PART II: HOW TO IMPLEMENT VR TECHNOLOGY WITHIN YOUR FIRM
Earlier this month, we hosted a webinar with Justin Benjamin of Perkins + Will to find out how they’re operationalizing VR and increasing design efficiency. This is the second post in a two-part series that will recap and share insights on use cases for VR and implementing it within an Architecture firm.
Over the last few years, architecture firms have started to invest in virtual reality (VR) technology and software to help their designers better communicate design intent and empower their clients to make faster and better design decisions. Even though the value is clear to executives, it can be challenging to ensure company wide adoption.
Has your design firm invested in VR technology? Are you looking for strategies to educate the staff and increase usage? Check out the three tactics Justin Benjamin, Design Technologist at Perkins+Will, used to increase VR software adoption across his office.
1. Make VR headsets and software visible to everyone
When getting started with VR, many companies set up a private VR room for their meetings and review sessions. While this can be great for more intimate discussions between architect and client, it can also be pretty isolating and does a major disservice to attempts at widespread adoption.
Try setting up an open VR station in your office so that people within your office see and hear how the tool is being used. It makes the technology more approachable and can spark curiosity within your team - seeing others use VR will help encourage people to check it out for themselves. Perkins + Will does just that; their VR stations are called CAVES (Collaborative Areas for Virtual Exploration). The name alone puts collaboration front and center, and their high visibility makes others want to try VR.
2. Incentivize your team to try VR
As VR becomes more and more common, people across architecture, engineering, and construction understand the value it can bring to the design review process. However, they’re often hesitant to get started with it because they expect they’ll have to learn a new skill set to use the technology (like making the transition to BIM). By incentivizing your team to get acquainted with virtual reality, you can show them how easy and intuitive the virtual world really is.
At Perkins+Will, Justin set up a VR Happy Hour to help incentivize coworkers to give it a try. He had the architects launch one of their models, use the annotation tool to write their name, and then use the screenshot tool to take a picture. The next day, Justin downloaded these screenshots and awarded a $10 Starbucks gift card to anyone who participated. This simple yet effective setup allowed team members to give VR a try, see how easy it was to launch and navigate, and experience a few of the tools without getting overwhelmed.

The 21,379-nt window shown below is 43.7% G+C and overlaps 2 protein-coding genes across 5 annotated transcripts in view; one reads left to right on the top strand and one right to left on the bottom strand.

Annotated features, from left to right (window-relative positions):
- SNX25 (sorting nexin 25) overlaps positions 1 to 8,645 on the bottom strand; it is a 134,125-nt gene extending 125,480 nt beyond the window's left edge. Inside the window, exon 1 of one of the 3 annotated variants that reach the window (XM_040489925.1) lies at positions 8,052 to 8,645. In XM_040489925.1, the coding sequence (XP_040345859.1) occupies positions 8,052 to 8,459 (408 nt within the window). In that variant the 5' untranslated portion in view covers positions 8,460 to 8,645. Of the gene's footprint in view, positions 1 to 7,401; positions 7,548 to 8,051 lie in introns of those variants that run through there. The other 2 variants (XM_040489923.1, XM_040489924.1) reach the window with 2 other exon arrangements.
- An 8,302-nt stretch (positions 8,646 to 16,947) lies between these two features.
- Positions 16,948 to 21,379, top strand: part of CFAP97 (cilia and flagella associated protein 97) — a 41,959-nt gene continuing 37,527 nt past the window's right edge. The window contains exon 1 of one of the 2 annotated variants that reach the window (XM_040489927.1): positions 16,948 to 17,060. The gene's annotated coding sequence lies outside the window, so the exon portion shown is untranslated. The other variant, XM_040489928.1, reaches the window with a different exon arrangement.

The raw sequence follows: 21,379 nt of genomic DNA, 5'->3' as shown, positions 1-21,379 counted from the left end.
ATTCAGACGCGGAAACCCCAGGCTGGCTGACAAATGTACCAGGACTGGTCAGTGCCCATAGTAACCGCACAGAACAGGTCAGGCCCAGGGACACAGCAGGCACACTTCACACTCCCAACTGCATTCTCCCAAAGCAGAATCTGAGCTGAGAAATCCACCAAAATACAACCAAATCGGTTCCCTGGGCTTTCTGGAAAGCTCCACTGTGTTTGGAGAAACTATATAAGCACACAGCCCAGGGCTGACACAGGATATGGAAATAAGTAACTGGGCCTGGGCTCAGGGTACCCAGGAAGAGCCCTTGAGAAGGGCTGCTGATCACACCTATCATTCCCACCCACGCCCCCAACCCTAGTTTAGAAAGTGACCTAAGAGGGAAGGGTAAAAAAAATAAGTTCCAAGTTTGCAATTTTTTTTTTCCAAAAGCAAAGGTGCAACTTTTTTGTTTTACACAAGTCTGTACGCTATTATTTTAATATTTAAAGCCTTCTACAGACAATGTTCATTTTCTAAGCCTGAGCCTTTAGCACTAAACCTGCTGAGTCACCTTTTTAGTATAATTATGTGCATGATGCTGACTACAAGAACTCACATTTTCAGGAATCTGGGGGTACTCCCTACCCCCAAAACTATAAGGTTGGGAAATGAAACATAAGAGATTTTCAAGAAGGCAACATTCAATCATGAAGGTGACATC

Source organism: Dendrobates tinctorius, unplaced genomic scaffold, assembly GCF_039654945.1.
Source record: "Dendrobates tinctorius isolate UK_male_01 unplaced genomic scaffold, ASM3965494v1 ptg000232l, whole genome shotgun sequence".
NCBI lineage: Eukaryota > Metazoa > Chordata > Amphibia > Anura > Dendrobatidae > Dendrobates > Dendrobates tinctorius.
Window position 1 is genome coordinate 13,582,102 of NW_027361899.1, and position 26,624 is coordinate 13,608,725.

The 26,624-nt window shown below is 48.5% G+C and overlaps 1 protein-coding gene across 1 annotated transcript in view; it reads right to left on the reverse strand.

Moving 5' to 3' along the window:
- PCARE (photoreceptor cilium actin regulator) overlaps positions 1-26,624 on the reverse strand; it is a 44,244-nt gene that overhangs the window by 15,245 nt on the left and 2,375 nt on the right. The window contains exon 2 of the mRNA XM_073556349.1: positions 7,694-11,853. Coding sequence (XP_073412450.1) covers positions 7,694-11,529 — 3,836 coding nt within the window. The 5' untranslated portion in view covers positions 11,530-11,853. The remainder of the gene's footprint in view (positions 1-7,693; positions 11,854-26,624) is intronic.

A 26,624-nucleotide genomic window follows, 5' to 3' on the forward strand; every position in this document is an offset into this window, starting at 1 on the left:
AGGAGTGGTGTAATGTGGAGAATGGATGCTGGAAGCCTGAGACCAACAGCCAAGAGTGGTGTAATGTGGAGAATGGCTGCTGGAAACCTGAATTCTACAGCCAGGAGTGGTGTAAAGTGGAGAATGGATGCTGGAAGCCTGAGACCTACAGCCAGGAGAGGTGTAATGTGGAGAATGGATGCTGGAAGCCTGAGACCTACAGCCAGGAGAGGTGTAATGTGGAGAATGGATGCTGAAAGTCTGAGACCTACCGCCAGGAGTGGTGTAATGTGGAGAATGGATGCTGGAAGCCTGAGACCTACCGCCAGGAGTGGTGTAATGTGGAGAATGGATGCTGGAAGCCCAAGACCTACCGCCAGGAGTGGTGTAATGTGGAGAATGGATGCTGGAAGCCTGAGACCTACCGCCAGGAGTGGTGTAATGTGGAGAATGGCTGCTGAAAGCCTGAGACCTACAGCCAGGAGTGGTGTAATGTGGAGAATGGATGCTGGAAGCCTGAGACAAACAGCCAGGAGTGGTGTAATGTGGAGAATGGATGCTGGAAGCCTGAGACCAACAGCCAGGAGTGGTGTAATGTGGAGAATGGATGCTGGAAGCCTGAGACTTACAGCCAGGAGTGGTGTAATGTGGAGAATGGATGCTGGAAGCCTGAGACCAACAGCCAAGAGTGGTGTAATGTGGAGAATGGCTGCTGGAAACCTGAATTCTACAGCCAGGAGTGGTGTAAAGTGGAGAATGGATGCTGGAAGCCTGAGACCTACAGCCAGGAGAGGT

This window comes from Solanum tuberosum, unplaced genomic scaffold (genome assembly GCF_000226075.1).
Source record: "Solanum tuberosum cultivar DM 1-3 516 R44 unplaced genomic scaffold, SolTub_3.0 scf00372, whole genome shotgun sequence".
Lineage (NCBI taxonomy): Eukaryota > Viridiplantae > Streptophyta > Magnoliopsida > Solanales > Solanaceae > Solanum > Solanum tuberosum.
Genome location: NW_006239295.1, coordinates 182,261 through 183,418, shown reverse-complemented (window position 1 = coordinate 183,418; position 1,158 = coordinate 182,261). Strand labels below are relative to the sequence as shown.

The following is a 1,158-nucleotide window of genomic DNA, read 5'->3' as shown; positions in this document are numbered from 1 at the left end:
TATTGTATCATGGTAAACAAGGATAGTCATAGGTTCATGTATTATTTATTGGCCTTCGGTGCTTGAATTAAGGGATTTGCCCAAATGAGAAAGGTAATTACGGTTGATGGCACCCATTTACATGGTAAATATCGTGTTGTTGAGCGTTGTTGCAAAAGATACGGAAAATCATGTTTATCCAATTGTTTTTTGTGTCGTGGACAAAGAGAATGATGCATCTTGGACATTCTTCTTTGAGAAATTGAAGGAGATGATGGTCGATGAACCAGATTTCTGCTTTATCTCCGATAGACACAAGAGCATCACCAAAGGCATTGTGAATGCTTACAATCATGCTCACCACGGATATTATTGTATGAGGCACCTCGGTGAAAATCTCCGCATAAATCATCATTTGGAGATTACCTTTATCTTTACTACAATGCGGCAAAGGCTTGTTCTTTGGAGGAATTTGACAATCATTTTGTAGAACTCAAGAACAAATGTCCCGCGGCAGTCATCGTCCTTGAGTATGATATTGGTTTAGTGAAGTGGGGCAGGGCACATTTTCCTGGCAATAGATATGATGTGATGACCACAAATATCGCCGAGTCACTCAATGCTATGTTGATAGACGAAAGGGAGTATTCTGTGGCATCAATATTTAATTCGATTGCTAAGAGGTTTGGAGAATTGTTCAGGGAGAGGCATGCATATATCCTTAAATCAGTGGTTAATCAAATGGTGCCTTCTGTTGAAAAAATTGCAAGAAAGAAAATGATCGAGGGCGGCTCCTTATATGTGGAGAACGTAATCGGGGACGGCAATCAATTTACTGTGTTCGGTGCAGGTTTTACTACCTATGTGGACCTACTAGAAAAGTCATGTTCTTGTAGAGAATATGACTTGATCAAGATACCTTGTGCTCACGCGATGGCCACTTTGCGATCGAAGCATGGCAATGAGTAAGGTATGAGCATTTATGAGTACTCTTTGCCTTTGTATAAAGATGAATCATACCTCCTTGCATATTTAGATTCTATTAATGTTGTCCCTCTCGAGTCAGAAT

If you’re looking for a more in-depth tutorial, Justin recommends using the Lunch and Learn format. He planned one with a scavenger hunt, where groups of designers had to complete 3 objectives depending on the model - anything from taking a picture of a particular view, making a certain type of annotation, etc. Whoever completed the challenge first received a prize. This type of initiative is good for encouraging more in-depth use of VR tools and their features.
3. Address VR Assumptions Early On
Sometimes, people are wary of using VR for fear of being uncomfortable in the virtual world because they’ve heard that VR can cause nausea. It’s often helpful to explain why motion sickness happens in VR (low frame rates) and to highlight that Prospect runs at 90 FPS, so it’s unlikely to cause any sickness. You can also help to explain what they can expect in a VR landscape before getting started, so that they have some familiarity with what things will look and feel like. If they’re still hesitant, it can be helpful to put on the headset yourself - sometimes people just need to see someone else to do it first.
These strategies for implementing VR at your Architecture firm can help you get your colleagues to actually use these tools in their daily design process. Though it may take time to get everyone on board, it will be well worth it in the end.
Want to watch the webinar and see the full presentation? Sign up here to get the full recording.